By Anonymous Anonymous, at 1:59 PM  

  • While I agree that Bill shouldn't be an issue as to whether to vote for or against Hillary, there still is far more media worship of her than that sort of piece. (The LA Times today has a story about how she has "won over skeptics." She hasn't won over any skeptics I know.) The problem with attacking her is she is so vague and contradictory on just about every issue that how can you specifically attack positions that she won't put out as she tries to play it "safe" the way Kerry, Gore and Dukakis all tried to play it safe and got their ass handed to them as a result. Hillary will be a uniter: of the Repulicans, who don't have any enthusiasm for their candidates but will have enthusiasm against her. That's why the Democrats can't afford to let her machine bully its way to the nomination in the most important election in a long time. All her moves to be "moderate" with things such as the Iran vote and past votes such as trying to push for an amendment banning flag burning won't win her any converts on the Republican side. All she has done is piss off Democrats who realize she'll say anything at any time to win, so the real Hillary is unknowable. For the Republicans, they've already decided who Hillary is and they hate her. The pro-lifers may threaten to bolt the GOP if they nominate Rudy, but if Hillary is the opponent, most of them will come back in droves just to stop her. Democrats cannot afford to let that happen. This election is too important.

    By Blogger Edward Copeland, at 3:05 PM  

  • I'm not a big supporter of Hillary Clinton either, but I'd like to see her supported or attacked on the merits versus this snarky, shallow crap by Wheatcroft.

    If we're talking merits, hardly any of the GOP candidates qualify. If you add basic sanity as a requirement, their field is all but empty.

    By Blogger Batocchio, at 5:55 PM  

  • What crap.

    Reagan and Schwarzenegger can be leaders because they played one in the movies. Jesse Ventura was a famous wrestler. Let's not forget Donny Osmond. These are all men who took big/little screen success and turned it into a political career.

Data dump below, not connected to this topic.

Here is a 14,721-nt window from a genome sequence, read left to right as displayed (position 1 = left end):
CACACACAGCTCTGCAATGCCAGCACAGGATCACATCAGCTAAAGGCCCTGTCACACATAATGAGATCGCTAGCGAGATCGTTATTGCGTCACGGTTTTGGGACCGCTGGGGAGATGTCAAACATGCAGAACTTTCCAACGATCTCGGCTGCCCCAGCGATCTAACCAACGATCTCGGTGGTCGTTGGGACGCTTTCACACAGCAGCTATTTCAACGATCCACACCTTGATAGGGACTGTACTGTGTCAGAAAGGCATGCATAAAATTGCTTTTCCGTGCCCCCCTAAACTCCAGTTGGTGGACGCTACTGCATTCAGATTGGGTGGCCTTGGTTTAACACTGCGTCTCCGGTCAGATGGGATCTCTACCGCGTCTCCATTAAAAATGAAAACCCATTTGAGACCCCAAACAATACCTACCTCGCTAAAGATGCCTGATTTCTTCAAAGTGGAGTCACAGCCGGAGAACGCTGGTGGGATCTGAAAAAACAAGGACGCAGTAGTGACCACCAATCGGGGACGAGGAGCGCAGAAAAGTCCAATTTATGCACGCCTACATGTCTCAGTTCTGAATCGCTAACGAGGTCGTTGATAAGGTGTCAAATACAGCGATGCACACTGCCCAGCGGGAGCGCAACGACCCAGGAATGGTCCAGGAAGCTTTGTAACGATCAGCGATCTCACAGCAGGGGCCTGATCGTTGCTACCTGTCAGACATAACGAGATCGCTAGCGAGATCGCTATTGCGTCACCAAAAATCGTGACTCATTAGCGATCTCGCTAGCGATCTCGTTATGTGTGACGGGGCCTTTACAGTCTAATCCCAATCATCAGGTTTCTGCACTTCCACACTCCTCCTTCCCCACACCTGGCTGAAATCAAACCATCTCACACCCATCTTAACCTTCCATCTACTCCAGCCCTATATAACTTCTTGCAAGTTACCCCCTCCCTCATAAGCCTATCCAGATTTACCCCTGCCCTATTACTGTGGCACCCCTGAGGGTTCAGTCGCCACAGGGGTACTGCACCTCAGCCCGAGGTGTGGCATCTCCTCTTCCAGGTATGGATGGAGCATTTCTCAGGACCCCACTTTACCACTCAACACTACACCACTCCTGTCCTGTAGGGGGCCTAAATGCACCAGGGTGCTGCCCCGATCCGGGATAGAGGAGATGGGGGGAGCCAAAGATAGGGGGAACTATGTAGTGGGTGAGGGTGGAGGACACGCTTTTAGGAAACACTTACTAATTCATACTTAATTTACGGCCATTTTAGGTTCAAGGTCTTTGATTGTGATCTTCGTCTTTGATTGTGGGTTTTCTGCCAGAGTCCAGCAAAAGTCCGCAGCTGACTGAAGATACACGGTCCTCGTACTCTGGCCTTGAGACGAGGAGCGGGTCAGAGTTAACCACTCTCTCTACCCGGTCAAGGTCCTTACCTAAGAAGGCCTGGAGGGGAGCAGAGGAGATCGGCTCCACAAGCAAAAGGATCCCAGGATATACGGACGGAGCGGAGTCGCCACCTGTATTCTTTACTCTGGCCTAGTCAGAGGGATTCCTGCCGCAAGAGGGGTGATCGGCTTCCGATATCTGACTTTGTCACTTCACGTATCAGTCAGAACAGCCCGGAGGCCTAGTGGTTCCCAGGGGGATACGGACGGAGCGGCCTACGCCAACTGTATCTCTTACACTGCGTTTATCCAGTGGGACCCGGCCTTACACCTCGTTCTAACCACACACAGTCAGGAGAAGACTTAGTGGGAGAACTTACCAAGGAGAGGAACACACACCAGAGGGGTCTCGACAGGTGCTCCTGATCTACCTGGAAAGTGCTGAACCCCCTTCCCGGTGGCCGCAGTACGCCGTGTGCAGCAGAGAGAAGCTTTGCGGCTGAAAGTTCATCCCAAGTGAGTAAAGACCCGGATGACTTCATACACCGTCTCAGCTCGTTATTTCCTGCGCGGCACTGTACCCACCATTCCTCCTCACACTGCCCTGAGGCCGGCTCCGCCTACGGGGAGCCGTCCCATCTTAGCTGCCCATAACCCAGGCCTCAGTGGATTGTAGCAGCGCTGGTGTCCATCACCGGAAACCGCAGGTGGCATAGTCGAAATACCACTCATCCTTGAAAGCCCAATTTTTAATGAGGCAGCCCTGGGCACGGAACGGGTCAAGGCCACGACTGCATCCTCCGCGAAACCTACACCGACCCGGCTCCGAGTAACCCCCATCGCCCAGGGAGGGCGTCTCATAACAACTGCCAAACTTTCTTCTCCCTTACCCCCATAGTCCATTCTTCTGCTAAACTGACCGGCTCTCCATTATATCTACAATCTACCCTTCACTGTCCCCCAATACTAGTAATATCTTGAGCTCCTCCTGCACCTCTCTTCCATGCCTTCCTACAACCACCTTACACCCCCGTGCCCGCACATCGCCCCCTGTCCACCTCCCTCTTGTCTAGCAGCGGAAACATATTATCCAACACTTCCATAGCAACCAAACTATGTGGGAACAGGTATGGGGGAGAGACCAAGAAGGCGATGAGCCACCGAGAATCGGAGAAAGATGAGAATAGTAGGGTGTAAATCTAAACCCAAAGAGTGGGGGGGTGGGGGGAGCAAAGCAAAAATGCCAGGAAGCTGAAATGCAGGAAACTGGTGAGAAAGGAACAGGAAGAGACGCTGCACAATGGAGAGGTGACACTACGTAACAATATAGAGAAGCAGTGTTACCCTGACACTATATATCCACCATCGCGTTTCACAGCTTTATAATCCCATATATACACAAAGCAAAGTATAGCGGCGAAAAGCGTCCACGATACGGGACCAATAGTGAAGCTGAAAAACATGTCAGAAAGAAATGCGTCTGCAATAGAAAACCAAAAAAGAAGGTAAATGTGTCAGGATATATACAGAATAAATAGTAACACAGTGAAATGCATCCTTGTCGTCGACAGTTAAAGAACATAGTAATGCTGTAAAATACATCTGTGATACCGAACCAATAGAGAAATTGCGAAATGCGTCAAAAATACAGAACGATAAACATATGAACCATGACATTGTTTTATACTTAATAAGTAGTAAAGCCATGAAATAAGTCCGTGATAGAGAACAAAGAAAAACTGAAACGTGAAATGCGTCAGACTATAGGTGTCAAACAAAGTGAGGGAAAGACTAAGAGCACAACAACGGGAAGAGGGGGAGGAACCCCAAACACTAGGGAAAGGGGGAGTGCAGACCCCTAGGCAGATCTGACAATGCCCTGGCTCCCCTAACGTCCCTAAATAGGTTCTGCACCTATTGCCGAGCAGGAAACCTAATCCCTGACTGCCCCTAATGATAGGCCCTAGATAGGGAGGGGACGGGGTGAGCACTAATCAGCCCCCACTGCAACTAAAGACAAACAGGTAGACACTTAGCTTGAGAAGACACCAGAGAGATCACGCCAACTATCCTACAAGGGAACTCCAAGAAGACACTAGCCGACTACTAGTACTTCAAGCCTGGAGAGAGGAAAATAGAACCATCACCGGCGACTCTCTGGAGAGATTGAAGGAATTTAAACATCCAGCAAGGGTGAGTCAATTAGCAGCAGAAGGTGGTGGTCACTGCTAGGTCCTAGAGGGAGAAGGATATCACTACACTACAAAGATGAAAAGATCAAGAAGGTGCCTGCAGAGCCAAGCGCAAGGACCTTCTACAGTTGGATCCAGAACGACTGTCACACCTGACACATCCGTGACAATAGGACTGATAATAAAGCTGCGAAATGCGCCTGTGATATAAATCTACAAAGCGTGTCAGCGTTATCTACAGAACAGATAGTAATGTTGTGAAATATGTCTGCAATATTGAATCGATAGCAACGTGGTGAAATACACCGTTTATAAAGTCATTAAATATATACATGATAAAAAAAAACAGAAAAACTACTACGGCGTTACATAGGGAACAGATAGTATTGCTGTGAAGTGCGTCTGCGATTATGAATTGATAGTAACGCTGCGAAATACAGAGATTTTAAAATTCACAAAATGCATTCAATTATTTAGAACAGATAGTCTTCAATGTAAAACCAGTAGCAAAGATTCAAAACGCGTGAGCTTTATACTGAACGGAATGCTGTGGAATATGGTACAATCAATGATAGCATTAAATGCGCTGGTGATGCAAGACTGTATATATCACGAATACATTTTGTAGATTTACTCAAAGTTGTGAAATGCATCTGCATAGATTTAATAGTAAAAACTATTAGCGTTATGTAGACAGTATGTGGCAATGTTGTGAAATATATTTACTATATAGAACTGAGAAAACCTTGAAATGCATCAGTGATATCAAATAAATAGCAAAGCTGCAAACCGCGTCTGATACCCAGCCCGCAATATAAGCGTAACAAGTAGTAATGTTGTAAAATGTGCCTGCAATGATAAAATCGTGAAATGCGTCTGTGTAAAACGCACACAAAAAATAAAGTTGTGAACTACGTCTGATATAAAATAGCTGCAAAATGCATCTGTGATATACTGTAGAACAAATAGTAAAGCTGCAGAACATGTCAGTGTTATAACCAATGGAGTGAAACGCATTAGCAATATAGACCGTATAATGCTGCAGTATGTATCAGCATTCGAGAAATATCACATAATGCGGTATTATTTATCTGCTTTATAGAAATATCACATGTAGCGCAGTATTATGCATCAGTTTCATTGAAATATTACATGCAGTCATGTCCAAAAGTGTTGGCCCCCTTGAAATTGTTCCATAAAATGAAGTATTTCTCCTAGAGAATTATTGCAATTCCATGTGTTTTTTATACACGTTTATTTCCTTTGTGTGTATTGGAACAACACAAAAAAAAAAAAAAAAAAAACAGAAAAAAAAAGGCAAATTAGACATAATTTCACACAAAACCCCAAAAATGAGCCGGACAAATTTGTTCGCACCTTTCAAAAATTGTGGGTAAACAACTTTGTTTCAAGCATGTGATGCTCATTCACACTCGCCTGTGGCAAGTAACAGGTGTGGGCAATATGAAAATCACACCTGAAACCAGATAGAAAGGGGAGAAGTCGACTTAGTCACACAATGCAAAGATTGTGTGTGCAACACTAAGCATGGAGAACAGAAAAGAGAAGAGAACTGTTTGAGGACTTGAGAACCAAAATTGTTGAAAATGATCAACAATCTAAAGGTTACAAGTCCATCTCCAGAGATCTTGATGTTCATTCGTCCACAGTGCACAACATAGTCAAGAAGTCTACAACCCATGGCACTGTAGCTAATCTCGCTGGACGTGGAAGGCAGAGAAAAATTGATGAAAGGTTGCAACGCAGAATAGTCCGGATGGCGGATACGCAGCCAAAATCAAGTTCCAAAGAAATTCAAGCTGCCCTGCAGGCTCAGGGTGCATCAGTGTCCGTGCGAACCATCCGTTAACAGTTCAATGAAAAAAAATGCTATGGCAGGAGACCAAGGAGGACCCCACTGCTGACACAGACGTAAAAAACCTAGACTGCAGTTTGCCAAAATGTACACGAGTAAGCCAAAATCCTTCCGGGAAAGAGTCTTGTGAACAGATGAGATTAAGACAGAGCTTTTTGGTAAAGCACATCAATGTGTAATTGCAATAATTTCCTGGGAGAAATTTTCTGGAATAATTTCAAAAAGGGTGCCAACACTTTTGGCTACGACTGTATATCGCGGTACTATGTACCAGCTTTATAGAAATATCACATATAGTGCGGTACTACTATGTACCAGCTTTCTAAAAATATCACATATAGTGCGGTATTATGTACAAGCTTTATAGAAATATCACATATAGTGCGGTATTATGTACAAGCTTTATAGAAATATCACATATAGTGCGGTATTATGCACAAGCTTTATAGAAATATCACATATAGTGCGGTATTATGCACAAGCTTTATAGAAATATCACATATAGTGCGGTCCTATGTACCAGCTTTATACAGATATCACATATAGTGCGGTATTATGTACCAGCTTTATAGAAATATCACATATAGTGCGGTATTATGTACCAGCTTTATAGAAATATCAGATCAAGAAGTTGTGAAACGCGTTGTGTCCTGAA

And let's not bother to get into the details of the old boys network and how that works.

    And this schmuck is upset because a lawyer took political experience and turned it into a senator ship and is now running on her record, platform, and policies to become an American president.

    This whole conversation is ludicrous.

    By Anonymous Anonymous, at 6:00 PM  

  • I have always loathed the hate Hillary brigade. I disagree with quite a few of her votes, and she does squirm around a bit politically: but no more so than many of your typical pols. How about Bush claiming during the election he didn't think Emergency room care was adequate health care for those unable to afford health care, then... just recently, saying we had health care for the poor: the emergency room?

    Come on, folks. This is the way the game's played. It sucks, yes, but so does the Electrolux-like FOX led media who is so eager to echo this "I hate Hillary," or whomever dares to challenge the extreme Right, mindless, knee-jerk, whine machine.

    As far as experience? She's got a hell of a lot more than many, especially the current resident. I'm sure she wouldn't be "my kind" of president, but she has the talent, the record and the fortitude to run.

    I don't put much stock in the "Right will crucify her" rant. They'll do the same to anyone who challenges them, these days, and the media... like a loving, adoring, yet frequently whipped puppy, will be eager to follow their lead.

    One positive? At least we'll have someone whose been there before and will handle it far better than say Kerry, opr even Edwards, did. Edwards tried, and failed. Too meek an effort, IMO. Kerry, on the other hand, may have been a war hero, but his political Swift boat turned tail far too fast and easily for my taste.

    By Anonymous Anonymous, at 3:55 PM